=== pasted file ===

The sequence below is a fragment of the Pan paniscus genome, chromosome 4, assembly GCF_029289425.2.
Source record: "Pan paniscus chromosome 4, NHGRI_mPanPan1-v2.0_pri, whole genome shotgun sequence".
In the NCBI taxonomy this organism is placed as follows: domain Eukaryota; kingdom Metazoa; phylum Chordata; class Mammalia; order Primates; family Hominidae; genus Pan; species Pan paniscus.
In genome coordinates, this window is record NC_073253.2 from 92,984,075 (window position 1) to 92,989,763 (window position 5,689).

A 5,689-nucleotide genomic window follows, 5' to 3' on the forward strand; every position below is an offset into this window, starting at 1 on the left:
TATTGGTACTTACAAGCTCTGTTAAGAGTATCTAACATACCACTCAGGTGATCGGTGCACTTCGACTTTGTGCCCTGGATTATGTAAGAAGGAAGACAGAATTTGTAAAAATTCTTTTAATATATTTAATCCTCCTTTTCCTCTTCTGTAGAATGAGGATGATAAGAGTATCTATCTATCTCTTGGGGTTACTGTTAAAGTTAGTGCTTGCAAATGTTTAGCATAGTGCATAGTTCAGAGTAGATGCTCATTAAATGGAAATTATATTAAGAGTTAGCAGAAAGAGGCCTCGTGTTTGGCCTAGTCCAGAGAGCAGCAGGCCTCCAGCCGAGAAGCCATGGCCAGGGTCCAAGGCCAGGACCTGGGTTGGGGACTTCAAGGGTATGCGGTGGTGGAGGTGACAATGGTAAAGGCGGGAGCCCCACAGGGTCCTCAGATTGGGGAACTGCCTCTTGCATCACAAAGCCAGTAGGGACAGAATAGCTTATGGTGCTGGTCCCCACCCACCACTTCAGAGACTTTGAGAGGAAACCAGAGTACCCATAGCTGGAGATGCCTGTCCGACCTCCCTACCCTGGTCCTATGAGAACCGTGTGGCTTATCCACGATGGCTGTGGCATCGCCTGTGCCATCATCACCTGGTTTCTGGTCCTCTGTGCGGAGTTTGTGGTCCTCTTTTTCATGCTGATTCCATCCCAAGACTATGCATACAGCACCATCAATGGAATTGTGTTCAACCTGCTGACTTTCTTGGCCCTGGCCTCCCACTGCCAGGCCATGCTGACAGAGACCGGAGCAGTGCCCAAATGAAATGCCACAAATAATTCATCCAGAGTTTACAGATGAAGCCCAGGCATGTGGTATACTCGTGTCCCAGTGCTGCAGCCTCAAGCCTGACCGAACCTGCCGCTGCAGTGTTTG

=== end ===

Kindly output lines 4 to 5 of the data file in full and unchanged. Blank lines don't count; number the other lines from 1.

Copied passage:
In genome coordinates, this window is record NC_073253.2 from 92,984,075 (window position 1) to 92,989,763 (window position 5,689).

A 5,689-nucleotide genomic window follows, 5' to 3' on the forward strand; every position below is an offset into this window, starting at 1 on the left: